It is so in our modern Christian lives as well, God’s presence determines faith living. There are those who would say they believe in Christ as savior, that God is a presence in their lives, and yet they reject certain of the directions in His word because the directions cramp the lifestyle they desire to live. For example, fornication, among other sins, is often committed with no appreciation that committing such sin is not walking in the ways of the Lord. Non-Christian society looks on such sin as akin to something like exceeding the speed limit and not getting caught. Hence, they say, it’s much ado about little, but such sinning calls into question an individual’s quality of Christian commitment.

Praying for God’s presence in your life, believing for God’s presence in your life, living with God’s presence in your life means living His way even if the non-Christian social order gives you permission to sin.

Wednesday, October 29, 2014

A Devotional Thought From 1 Samuel

With the merciful thou wilt show thyself merciful, and with the upright man thou wilt show thyself upright.     1 Samuel 22:14

David, a warrior of renown, and the face of his government, absolute ruler with the power of life and death, and an example of true “divine right” to be King under the one living God, tells us here that the one true God of the universe will be merciful to those who show mercy. If a person claims true faith he/she should be like his God: like God, like people. That’s the way Christians feel. What does it say that some people proclaim their own god is merciful, but they themselves never show mercy?

Saturday, October 18, 2014

A Devotional Thought From 1 Samuel
     In a world where headlines scream: Ebola in U.S.; war in Ukraine; terrorists behead another; Christians chased out of Iraq; violence in the streets; cyber hacking again; riots in the cities; what should believers do? Follow the example of David.
     Once when he and his army had left their city, Ziklag (a temporary home), it was attacked by marauders and burned. The women and children, including his wives were captured and taken as slaves. As a result David’s own men were so distraught they blamed him, and considered killing him by stoning, a desperate situation to say the least. David’s reaction was: David encouraged himself in the LORD his God (1 Samuel 30:6).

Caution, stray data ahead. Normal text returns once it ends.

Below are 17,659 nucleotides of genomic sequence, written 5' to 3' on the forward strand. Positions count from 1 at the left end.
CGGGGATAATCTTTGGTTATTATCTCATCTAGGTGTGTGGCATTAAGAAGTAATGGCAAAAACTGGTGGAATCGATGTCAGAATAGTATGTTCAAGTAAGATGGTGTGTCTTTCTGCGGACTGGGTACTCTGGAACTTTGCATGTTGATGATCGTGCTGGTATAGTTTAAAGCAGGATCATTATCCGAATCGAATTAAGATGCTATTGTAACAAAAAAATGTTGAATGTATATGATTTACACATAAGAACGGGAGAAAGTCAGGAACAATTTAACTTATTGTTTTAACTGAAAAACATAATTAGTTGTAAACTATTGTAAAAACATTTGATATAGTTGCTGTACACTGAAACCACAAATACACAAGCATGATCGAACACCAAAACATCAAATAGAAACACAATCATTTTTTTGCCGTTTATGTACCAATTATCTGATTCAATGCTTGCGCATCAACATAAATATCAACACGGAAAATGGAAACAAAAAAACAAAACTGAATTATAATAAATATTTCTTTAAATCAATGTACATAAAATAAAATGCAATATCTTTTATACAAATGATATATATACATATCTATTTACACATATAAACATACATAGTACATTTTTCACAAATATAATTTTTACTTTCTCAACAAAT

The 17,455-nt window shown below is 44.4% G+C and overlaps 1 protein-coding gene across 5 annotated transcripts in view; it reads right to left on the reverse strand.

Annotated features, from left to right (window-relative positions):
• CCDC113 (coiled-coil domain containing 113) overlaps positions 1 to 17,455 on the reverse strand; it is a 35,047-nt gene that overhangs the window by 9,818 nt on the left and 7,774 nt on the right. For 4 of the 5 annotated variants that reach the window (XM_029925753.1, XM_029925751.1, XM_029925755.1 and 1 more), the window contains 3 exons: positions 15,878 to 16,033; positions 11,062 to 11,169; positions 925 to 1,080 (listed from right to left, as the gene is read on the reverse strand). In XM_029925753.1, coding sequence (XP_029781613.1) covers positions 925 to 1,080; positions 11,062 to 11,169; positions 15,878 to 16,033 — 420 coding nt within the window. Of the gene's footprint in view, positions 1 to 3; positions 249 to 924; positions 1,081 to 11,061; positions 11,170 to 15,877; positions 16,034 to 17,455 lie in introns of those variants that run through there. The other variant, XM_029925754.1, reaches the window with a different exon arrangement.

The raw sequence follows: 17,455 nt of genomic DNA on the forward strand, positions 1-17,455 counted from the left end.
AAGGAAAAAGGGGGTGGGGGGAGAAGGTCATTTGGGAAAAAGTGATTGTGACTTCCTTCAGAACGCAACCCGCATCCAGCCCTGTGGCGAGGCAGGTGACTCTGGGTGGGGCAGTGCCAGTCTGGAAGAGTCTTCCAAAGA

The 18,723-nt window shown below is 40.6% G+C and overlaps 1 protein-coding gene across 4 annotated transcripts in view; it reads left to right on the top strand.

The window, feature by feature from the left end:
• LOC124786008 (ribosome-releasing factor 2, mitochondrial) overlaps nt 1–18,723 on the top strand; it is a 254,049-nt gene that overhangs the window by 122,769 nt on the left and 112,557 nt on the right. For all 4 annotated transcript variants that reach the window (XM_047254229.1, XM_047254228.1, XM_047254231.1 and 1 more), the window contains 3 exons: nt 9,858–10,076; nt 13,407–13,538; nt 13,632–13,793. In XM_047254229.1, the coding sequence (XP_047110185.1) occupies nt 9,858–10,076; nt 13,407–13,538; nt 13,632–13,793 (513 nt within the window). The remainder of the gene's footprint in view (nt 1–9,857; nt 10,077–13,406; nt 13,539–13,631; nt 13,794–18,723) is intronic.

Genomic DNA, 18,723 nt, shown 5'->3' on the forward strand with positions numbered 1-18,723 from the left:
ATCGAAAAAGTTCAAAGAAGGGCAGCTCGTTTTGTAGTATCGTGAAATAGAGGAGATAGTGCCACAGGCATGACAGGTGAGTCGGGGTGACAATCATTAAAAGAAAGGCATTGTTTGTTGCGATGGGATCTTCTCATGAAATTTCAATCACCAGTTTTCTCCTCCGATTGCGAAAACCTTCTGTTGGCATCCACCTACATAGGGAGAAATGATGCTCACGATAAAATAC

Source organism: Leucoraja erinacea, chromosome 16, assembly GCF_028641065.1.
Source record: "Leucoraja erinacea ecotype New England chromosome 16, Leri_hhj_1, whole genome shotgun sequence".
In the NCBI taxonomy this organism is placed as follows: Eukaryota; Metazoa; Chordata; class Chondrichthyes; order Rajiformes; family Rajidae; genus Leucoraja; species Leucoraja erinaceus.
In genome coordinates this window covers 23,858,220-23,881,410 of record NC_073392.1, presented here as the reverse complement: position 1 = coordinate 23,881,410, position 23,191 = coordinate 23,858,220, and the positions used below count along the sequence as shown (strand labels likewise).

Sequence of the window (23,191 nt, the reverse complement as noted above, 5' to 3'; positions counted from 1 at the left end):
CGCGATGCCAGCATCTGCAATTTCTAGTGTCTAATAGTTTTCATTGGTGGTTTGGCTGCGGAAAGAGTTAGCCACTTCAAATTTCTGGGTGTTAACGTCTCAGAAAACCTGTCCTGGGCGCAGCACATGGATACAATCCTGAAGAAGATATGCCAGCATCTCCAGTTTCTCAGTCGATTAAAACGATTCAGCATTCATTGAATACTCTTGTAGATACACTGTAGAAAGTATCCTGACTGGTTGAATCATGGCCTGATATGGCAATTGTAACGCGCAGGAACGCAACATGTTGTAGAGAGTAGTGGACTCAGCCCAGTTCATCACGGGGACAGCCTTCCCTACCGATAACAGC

Believers in the God of the Bible need to encourage themselves in the Lord. God is able to carry them through. They need to strengthen their commitment, more and more deeply study and comprehend the Bible, God’s written word, and go forward in living a peaceful, godly life, facing as best they can whatever issues lie before them.
     None of us knows the joys or sorrows the immediate future holds, but we know that God is not mocked, that we walk with Him, and He will be with us even in the valley of the shadow. Christian encourage yourself in your God, Jesus.

Monday, October 13, 2014

A Devotional Thought From 1 Samuel

And the child Samuel ministered unto the LORD before Eli. And the word of the LORD was precious in those days; there was no open vision.     1 Samuel 3:1

      Let me make a comparative application: there is an obvious parallel in today’s modern society. In the USA, for example, there are thousands of churches and dozens of denominations and in many of them a distinct dearth of faithful preaching of God’s Word (hence, no open vision). Some even enact organizational  policies in direct opposition to what God has stated in the Bible. Some in the church culture, and in society at large, that once revered biblical morality, now blocks it at every turn and attempts to force  religious followers in  the aforementioned denominations and individual congregations into rejecting the teaching of Scripture. So then precious and rare is the word of God again, in some areas of the church. Can you imagine, people think that churches and denominations exist to preach the word of God and make clear the meaning of what God has said, and today depending on what church you walk into that may not be what you hear.

     Churches and denominations should faithfully preach what the Bible says no matter what nonbelievers outside of the church desire or legislate. The testimony of God’s church in this world should be “If  you want to know what God says go to church, you will always hear a message straight out of the Bible.” That should be true of every church, and every denomination, that calls itself Christian.